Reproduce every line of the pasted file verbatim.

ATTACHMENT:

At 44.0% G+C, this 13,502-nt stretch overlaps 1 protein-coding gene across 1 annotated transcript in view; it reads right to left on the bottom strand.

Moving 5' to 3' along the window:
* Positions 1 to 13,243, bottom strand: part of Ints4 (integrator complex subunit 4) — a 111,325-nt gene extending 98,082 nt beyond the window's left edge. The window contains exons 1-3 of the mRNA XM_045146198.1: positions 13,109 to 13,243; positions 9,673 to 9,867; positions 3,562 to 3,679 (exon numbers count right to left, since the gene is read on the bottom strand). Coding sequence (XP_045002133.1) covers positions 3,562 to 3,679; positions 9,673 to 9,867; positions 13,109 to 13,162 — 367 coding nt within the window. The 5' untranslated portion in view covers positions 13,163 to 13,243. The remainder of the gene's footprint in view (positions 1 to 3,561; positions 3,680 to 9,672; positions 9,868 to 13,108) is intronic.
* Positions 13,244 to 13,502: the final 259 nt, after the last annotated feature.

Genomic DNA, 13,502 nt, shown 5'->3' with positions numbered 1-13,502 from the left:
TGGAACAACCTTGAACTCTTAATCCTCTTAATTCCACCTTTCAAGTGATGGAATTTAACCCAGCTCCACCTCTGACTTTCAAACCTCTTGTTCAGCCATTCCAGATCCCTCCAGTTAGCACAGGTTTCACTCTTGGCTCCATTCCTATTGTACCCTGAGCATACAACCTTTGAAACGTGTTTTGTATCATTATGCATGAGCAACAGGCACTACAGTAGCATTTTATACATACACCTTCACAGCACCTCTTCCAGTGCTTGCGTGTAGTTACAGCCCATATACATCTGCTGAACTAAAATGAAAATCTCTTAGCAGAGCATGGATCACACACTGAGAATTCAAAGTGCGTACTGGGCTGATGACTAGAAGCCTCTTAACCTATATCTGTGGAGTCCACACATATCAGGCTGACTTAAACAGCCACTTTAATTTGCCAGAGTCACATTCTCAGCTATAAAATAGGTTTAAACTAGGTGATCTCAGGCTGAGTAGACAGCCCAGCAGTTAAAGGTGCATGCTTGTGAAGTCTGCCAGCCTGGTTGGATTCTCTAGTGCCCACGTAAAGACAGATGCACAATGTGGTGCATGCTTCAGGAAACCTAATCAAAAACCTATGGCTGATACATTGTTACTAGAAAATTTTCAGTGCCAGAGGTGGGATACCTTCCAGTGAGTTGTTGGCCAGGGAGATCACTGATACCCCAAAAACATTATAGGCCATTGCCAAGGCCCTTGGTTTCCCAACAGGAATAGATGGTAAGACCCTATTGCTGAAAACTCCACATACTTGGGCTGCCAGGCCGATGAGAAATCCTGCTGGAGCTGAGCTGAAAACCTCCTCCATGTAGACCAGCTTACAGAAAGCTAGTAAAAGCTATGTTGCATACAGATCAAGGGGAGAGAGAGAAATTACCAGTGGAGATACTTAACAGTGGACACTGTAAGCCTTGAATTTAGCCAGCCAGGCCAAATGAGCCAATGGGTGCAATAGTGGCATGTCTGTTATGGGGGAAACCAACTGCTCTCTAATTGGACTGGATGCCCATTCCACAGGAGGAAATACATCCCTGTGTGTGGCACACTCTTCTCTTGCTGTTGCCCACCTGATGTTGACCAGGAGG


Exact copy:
At 44.0% G+C, this 13,502-nt stretch overlaps 1 protein-coding gene across 1 annotated transcript in view; it reads right to left on the bottom strand.

Moving 5' to 3' along the window:
* Positions 1 to 13,243, bottom strand: part of Ints4 (integrator complex subunit 4) — a 111,325-nt gene extending 98,082 nt beyond the window's left edge. The window contains exons 1-3 of the mRNA XM_045146198.1: positions 13,109 to 13,243; positions 9,673 to 9,867; positions 3,562 to 3,679 (exon numbers count right to left, since the gene is read on the bottom strand). Coding sequence (XP_045002133.1) covers positions 3,562 to 3,679; positions 9,673 to 9,867; positions 13,109 to 13,162 — 367 coding nt within the window. The 5' untranslated portion in view covers positions 13,163 to 13,243. The remainder of the gene's footprint in view (positions 1 to 3,561; positions 3,680 to 9,672; positions 9,868 to 13,108) is intronic.
* Positions 13,244 to 13,502: the final 259 nt, after the last annotated feature.

Genomic DNA, 13,502 nt, shown 5'->3' with positions numbered 1-13,502 from the left:
TGGAACAACCTTGAACTCTTAATCCTCTTAATTCCACCTTTCAAGTGATGGAATTTAACCCAGCTCCACCTCTGACTTTCAAACCTCTTGTTCAGCCATTCCAGATCCCTCCAGTTAGCACAGGTTTCACTCTTGGCTCCATTCCTATTGTACCCTGAGCATACAACCTTTGAAACGTGTTTTGTATCATTATGCATGAGCAACAGGCACTACAGTAGCATTTTATACATACACCTTCACAGCACCTCTTCCAGTGCTTGCGTGTAGTTACAGCCCATATACATCTGCTGAACTAAAATGAAAATCTCTTAGCAGAGCATGGATCACACACTGAGAATTCAAAGTGCGTACTGGGCTGATGACTAGAAGCCTCTTAACCTATATCTGTGGAGTCCACACATATCAGGCTGACTTAAACAGCCACTTTAATTTGCCAGAGTCACATTCTCAGCTATAAAATAGGTTTAAACTAGGTGATCTCAGGCTGAGTAGACAGCCCAGCAGTTAAAGGTGCATGCTTGTGAAGTCTGCCAGCCTGGTTGGATTCTCTAGTGCCCACGTAAAGACAGATGCACAATGTGGTGCATGCTTCAGGAAACCTAATCAAAAACCTATGGCTGATACATTGTTACTAGAAAATTTTCAGTGCCAGAGGTGGGATACCTTCCAGTGAGTTGTTGGCCAGGGAGATCACTGATACCCCAAAAACATTATAGGCCATTGCCAAGGCCCTTGGTTTCCCAACAGGAATAGATGGTAAGACCCTATTGCTGAAAACTCCACATACTTGGGCTGCCAGGCCGATGAGAAATCCTGCTGGAGCTGAGCTGAAAACCTCCTCCATGTAGACCAGCTTACAGAAAGCTAGTAAAAGCTATGTTGCATACAGATCAAGGGGAGAGAGAGAAATTACCAGTGGAGATACTTAACAGTGGACACTGTAAGCCTTGAATTTAGCCAGCCAGGCCAAATGAGCCAATGGGTGCAATAGTGGCATGTCTGTTATGGGGGAAACCAACTGCTCTCTAATTGGACTGGATGCCCATTCCACAGGAGGAAATACATCCCTGTGTGTGGCACACTCTTCTCTTGCTGTTGCCCACCTGATGTTGACCAGGAGG